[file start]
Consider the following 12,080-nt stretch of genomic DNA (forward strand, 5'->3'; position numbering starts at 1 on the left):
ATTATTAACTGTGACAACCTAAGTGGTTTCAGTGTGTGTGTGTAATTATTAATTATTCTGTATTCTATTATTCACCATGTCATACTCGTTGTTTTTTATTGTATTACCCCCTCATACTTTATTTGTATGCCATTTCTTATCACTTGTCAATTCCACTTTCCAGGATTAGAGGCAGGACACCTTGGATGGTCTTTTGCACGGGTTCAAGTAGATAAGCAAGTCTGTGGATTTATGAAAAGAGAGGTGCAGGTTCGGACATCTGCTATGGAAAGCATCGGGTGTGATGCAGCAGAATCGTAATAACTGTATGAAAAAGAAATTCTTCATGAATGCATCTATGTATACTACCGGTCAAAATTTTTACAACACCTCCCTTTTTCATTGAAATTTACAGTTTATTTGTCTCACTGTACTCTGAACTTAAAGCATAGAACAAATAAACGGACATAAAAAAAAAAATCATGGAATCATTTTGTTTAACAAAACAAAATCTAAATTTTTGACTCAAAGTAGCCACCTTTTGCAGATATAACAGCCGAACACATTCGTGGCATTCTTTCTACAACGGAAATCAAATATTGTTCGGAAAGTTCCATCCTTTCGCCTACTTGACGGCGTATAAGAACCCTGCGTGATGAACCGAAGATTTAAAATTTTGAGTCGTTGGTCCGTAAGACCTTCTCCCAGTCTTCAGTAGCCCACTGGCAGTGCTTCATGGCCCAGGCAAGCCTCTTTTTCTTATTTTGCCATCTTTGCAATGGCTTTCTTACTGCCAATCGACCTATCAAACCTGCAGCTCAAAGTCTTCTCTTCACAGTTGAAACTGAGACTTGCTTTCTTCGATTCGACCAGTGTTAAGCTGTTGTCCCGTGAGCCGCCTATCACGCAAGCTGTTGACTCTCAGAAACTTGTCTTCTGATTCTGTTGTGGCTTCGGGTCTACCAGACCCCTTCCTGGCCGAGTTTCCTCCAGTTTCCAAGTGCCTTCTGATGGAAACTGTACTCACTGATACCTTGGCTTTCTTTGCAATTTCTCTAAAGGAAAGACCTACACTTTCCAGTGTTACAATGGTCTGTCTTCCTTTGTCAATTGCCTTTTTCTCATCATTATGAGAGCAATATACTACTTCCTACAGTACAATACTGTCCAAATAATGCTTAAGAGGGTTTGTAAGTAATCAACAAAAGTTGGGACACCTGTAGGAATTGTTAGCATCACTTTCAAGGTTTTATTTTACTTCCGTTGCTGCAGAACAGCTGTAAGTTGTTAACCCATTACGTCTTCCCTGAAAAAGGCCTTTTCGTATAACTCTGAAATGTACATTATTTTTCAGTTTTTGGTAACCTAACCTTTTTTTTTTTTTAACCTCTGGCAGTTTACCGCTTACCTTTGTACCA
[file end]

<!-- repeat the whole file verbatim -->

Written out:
Consider the following 12,080-nt stretch of genomic DNA (forward strand, 5'->3'; position numbering starts at 1 on the left):
ATTATTAACTGTGACAACCTAAGTGGTTTCAGTGTGTGTGTGTAATTATTAATTATTCTGTATTCTATTATTCACCATGTCATACTCGTTGTTTTTTATTGTATTACCCCCTCATACTTTATTTGTATGCCATTTCTTATCACTTGTCAATTCCACTTTCCAGGATTAGAGGCAGGACACCTTGGATGGTCTTTTGCACGGGTTCAAGTAGATAAGCAAGTCTGTGGATTTATGAAAAGAGAGGTGCAGGTTCGGACATCTGCTATGGAAAGCATCGGGTGTGATGCAGCAGAATCGTAATAACTGTATGAAAAAGAAATTCTTCATGAATGCATCTATGTATACTACCGGTCAAAATTTTTACAACACCTCCCTTTTTCATTGAAATTTACAGTTTATTTGTCTCACTGTACTCTGAACTTAAAGCATAGAACAAATAAACGGACATAAAAAAAAAAATCATGGAATCATTTTGTTTAACAAAACAAAATCTAAATTTTTGACTCAAAGTAGCCACCTTTTGCAGATATAACAGCCGAACACATTCGTGGCATTCTTTCTACAACGGAAATCAAATATTGTTCGGAAAGTTCCATCCTTTCGCCTACTTGACGGCGTATAAGAACCCTGCGTGATGAACCGAAGATTTAAAATTTTGAGTCGTTGGTCCGTAAGACCTTCTCCCAGTCTTCAGTAGCCCACTGGCAGTGCTTCATGGCCCAGGCAAGCCTCTTTTTCTTATTTTGCCATCTTTGCAATGGCTTTCTTACTGCCAATCGACCTATCAAACCTGCAGCTCAAAGTCTTCTCTTCACAGTTGAAACTGAGACTTGCTTTCTTCGATTCGACCAGTGTTAAGCTGTTGTCCCGTGAGCCGCCTATCACGCAAGCTGTTGACTCTCAGAAACTTGTCTTCTGATTCTGTTGTGGCTTCGGGTCTACCAGACCCCTTCCTGGCCGAGTTTCCTCCAGTTTCCAAGTGCCTTCTGATGGAAACTGTACTCACTGATACCTTGGCTTTCTTTGCAATTTCTCTAAAGGAAAGACCTACACTTTCCAGTGTTACAATGGTCTGTCTTCCTTTGTCAATTGCCTTTTTCTCATCATTATGAGAGCAATATACTACTTCCTACAGTACAATACTGTCCAAATAATGCTTAAGAGGGTTTGTAAGTAATCAACAAAAGTTGGGACACCTGTAGGAATTGTTAGCATCACTTTCAAGGTTTTATTTTACTTCCGTTGCTGCAGAACAGCTGTAAGTTGTTAACCCATTACGTCTTCCCTGAAAAAGGCCTTTTCGTATAACTCTGAAATGTACATTATTTTTCAGTTTTTGGTAACCTAACCTTTTTTTTTTTTTAACCTCTGGCAGTTTACCGCTTACCTTTGTACCA